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Central Harlem

Central Harlem

Central Harlem

Located in the Northern section of New York City, Central Harlem is a neighborhood in upper Manhattan. It is surrounded by Morningside Park and Frederick Douglass Boulevard from the west, the Harlem River from north, Central Park North from south and Fifth Avenue from east. Central Harlem was a Dutch village in early days and later named after Netherland city Haarlem.

The neighborhood has a rich history and beautiful architecture. It is home to many famous names like Langston Hughes, James Van Der Zee and Maya Angelou. Apollo Theater in which many famous artists performed is also located in Central Harlem.

Being part of Manhattan Community District 10, Central Harlem is patrolled by the New York City Police Department. The primary zip codes of the area are 10037, 10039, 10026, 10027, and 10030.Throughout the years, the neighborhood has seen many economic ups and downs and significant population shift.  

History

In the early days, now-called Central Harlem was occupied by a local tribe called Manhattans. In the late 18th century, Central Harlem developed rapidly as compared to other areas of Manhattan. There was an economic upsurge here after the American Civil War. The neighborhood served as a refuge for Italian and Jewish coming from north.

During the ‘Job Depression’ of the 1930s, Harlem suffered major job losses. Unemployment reached 25% in Manhattan at that time. After World War II, Harlem faced a series of rent strikes led by local activist Jesse Gray. The purpose of these strikes was to force landlords to increase the living standard of the neighborhood.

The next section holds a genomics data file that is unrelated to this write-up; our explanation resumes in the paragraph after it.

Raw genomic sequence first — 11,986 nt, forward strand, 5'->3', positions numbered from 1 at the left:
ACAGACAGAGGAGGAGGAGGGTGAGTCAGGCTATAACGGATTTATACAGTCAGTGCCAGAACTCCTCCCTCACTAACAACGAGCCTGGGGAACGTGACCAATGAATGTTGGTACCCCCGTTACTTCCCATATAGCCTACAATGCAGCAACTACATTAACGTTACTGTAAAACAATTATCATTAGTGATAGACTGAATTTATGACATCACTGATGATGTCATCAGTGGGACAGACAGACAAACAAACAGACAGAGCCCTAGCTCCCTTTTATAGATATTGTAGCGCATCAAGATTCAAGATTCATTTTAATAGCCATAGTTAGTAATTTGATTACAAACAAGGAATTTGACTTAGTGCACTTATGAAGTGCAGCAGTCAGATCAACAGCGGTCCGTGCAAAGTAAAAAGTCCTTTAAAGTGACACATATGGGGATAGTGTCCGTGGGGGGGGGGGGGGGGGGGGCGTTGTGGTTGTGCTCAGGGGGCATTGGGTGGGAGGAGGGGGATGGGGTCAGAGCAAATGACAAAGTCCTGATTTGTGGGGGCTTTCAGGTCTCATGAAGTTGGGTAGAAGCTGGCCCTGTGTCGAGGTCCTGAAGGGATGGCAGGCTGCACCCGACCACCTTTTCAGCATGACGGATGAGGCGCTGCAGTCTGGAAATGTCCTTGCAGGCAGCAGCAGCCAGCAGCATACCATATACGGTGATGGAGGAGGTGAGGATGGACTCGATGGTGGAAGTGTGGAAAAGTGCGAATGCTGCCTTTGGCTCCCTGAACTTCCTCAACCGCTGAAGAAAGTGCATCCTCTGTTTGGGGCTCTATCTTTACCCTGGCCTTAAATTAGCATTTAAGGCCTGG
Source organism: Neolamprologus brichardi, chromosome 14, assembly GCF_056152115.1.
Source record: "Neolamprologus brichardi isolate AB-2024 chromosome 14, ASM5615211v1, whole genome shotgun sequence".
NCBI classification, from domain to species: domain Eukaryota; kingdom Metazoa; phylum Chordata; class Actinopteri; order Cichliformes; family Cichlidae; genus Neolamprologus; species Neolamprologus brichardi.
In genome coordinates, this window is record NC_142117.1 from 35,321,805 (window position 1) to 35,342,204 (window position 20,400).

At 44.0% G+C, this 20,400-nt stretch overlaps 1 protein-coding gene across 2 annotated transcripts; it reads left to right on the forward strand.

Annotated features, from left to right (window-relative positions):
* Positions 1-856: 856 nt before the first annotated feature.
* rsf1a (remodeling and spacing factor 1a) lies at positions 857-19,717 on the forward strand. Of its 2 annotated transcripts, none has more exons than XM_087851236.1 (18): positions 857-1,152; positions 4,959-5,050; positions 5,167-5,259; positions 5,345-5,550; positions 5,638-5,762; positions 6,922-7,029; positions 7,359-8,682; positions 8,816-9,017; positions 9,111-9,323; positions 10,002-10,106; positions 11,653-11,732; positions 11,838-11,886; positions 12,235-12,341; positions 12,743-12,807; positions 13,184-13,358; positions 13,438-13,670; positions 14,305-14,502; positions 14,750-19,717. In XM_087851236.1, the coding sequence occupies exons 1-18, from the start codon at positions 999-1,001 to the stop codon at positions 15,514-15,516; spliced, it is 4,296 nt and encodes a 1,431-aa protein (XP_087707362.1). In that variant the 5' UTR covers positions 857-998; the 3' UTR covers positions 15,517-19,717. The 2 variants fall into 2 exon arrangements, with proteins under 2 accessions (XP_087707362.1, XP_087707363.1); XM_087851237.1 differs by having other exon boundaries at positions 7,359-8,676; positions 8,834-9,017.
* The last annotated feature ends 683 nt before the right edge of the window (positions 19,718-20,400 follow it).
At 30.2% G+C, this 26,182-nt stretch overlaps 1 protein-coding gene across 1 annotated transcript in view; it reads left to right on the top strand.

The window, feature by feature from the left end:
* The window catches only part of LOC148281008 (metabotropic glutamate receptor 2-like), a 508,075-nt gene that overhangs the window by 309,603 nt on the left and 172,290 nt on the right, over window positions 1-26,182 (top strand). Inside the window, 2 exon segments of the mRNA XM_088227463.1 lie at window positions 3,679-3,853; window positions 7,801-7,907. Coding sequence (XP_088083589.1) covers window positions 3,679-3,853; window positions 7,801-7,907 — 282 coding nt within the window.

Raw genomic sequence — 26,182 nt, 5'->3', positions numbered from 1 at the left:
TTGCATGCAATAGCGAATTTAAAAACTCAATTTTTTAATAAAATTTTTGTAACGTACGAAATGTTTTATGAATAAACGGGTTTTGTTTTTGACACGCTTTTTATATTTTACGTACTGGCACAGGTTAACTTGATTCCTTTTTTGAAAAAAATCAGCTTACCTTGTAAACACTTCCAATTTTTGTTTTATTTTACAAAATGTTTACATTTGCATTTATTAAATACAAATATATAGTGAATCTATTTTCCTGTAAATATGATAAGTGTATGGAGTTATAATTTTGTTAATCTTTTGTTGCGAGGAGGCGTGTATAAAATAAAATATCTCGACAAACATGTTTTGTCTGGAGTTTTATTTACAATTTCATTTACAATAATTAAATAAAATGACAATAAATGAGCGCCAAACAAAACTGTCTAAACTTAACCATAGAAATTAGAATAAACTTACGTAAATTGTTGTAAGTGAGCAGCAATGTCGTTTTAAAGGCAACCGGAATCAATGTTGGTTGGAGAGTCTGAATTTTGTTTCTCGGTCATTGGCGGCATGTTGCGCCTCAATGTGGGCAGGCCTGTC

Many Harlemites who escaped from poverty left the city in search of better and safer residents. And those who continued living here were the poorest and least skilled. Model Cities Program spent $100 million on the development of Central Harlem but the city showed no progress.

During the 1920s and 1930s, West and Central Harlem remained the focus of Harlem Renaissance. New York’s revival in 20th century caused a notable change in Harlem’s atmosphere.

Population

The population of the city is 116,345 and its density is 32,000/km2 (83,000/sq mi). Asian population constitutes 4.1% population of Harlem, 53% Black, 14.9% White, and 24.7% Hispanic.  

Buildings – Flat or Tall?

Whether you are looking for newly-built high-rises or historic townhouses, Central Harlem is a way to go. A two-bedroom apartment will cost you $2,700 here.  

What’s here?

Restaurants and cafes are in plenty here including 67 Orange Street, Amy Ruth's, B2 Harlem Seafood Restaurant, Babbalucci Italian Kitchen & Wood Burning Oven, Black Culinary Association and Blvd Bistro Crafted American Soul.

If you are interested in history head towards 369th Regiment Armory - The Harlem Armory, Renaissance Ballroom and Casino, The Gay Harlem Renaissance and Mount Morris Ascension Presbyterian Church. Central Harlem is a great choice for short trips as many great hotels like Aloft Harlem, International Cozy Inn, and Villa 121 - An Uptown Manhattan Private Guest House are located here.

Central Harlem separates the two Boroughs of New York, the Bronx and the Harlem River. There are 5 bridges between the Bronx and Harlem River